The Brotherhood of Cthulhu

by Richard L. Tierney

copyright 1985 by Richard L. Tierney
reprinted by permission of Richard L. Tierney


"Theosophists," wrote H. P. Lovecraft in 1926, "have guessed at the awesome grandeur of the cosmic cycle. . . . They have hinted at strange survivals in terms which would freeze the blood if not masked by a bland optimism." Those lines from "The Call of Cthulhu" helped set the mood leading up to the rising of the sinister prehuman city of R'lyeh from beneath the ocean waves, where it had slumbered for aeons. During this brief ascension Cthulhu, horrible "great priest" of R'lyeh's octopoid spawn, beamed his alien thoughts abroad, unhindered now by water (which evidently "dampens" the effects of telepathy). Psychics experienced wild dreams and nightmares as a result, while cult activities increased radically.

But do Theosophists really possess "bland optimism"? Probably no more so than all other cultists and religionists, for without optimism there would be no incentive to belong to a cult or a religion. Even Lovecraft's depraved Cthulhu Cult (in common with many Christian sects) offers salvation and exultation to its own members while acknowledging --- even gloating over --- the fact that the rest of mankind are doomed. Such religions may be optimistic in a vindictive sort of way, but hardly "bland".

Yet many of the modern sects which borrow ideas from Theosophy may seem blandly optimistic insofar as they often possess a contemplative, mystical and unworldly flavor. Is this "blandness" real or does it mask an underlying similarity to the Cthulhu Cult, as HPL implies?

Well, consider the Brotherhood of the White Temple, founded in 1930 by one Dr. M. Doreal, "a long-time student of occultism," a psychic who "claims contact with the Great White Lodge, the Elder Brothers of Man" and to be a "channel" for the "ancient wisdom" and "the agent for the coming Golden Age. . . ." (Enclyclopedia of American Religions, Vol. 2, p. 185). Doreal died thirty-three years later but his Brotherhood still flourishes at the "Shamballa Ashrama", a 1,560-acre tract near Sedalia, Colorado, where it publishes and sells (by mail order) numerous booklets with such titles as Masters Visible and Invisible, Neophyte and the Path, and The Dweller on the Threshold. Though influenced by the Kabbalah, these publications --- mostly written by Doreal himself --- also contain many Theosophical ideas. And some of those ideas seem surprisingly Lovecraftian.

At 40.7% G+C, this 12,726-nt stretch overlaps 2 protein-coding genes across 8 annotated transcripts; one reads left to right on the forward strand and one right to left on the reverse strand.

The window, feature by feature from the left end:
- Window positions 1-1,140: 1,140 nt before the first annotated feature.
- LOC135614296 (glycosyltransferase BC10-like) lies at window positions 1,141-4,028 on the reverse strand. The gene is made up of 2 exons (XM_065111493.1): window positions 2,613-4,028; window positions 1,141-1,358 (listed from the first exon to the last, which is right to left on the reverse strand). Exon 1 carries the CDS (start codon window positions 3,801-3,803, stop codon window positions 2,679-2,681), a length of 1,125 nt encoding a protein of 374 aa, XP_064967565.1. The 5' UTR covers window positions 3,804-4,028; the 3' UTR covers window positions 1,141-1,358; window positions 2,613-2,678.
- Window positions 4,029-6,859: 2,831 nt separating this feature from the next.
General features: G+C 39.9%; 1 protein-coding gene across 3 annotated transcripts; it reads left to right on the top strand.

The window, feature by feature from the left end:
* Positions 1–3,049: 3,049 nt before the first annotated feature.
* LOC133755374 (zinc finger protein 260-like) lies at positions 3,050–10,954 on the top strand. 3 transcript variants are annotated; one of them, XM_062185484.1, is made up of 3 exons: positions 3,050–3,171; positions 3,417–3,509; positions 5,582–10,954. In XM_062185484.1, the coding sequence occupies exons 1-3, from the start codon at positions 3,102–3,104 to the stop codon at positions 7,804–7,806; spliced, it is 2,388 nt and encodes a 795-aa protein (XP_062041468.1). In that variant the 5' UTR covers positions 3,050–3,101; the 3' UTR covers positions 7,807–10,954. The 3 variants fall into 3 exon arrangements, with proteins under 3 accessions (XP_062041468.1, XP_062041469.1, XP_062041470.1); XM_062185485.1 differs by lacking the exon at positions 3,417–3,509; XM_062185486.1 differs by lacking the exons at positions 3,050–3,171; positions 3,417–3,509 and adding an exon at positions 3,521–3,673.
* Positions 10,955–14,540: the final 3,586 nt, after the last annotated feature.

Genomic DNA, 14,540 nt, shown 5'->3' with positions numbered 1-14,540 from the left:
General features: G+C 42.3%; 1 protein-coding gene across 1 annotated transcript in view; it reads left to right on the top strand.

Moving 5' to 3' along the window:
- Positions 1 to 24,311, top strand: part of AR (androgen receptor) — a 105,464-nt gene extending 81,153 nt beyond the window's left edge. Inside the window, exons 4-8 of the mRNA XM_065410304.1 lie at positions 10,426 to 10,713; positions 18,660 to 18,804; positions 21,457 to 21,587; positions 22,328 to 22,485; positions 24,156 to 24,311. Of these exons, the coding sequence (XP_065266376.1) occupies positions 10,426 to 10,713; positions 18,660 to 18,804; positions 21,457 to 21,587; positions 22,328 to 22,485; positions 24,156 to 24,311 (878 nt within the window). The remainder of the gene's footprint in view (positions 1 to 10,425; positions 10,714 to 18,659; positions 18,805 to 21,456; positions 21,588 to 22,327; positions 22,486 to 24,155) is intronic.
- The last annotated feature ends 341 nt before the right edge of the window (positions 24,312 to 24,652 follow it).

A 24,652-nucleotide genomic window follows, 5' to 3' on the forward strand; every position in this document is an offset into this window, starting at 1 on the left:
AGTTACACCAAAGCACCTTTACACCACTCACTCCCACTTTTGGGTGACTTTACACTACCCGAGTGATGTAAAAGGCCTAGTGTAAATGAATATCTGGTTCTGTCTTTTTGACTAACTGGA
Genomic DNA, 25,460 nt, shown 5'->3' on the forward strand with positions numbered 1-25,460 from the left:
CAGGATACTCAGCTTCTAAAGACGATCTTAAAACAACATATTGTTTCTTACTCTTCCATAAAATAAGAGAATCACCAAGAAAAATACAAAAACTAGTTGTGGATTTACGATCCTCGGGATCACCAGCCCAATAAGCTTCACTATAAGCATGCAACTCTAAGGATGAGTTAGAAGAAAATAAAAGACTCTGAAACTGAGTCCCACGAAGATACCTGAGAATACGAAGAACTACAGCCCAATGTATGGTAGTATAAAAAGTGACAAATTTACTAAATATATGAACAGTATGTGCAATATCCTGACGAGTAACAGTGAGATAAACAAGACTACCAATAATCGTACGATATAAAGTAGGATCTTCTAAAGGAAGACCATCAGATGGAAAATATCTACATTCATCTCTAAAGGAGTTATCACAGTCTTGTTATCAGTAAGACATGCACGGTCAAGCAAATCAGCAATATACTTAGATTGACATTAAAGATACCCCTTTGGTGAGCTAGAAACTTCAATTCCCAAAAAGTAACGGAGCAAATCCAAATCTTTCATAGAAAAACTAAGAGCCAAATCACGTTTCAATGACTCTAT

Doreal claimed that one day in 1931 he was supernaturally but bodily transported to Mount Shasta, California, there to be shown "a small city of beautiful white houses formed of marble and other stone" hidden in a vast cavern seven miles beneath the mountain. This "city", he says in his 20-page pamphlet Mysteries of Mount Shasta (undated, but internal evidence suggests the early 1940s), is inhabited by 153 surviving Atlanteans who are "masters of all the laws of nature" and possess a super-technology far beyond that of the twentieth century. The purpose of these Atlanteans is to guard against the reemergence of some 4,500,000 Lemurian "priest kings" and "nobles" who retreated underground and "shut themselves off from the outer circle of the world" after their continent sank, "destroyed in a great war with Atlantis. . . ." Says Doreal: "They live there . . . beneath the surface of the earth today. Someday, they might break forth." Further, he expresses the fear that the current "war in the South Pacific . . . might break the seal which has held the Lemurians below the surface of the earth." This would be horrible, for the Lemurians possess "a destructive force so terrible" that it could make life on earth impossible for man. And so the Atlanteans have "sealed the entrance" and are perpetually guarding "the prison in which the Lemurians were bound." That entrance is somewhere "in the Caroline Islands", and every three months the Mount Shasta Atlanteans fly out there in a great "cigar-shaped ship of glistening, silvery-like material" to check on "the locks and bars" that keep the Lemurians imprisoned.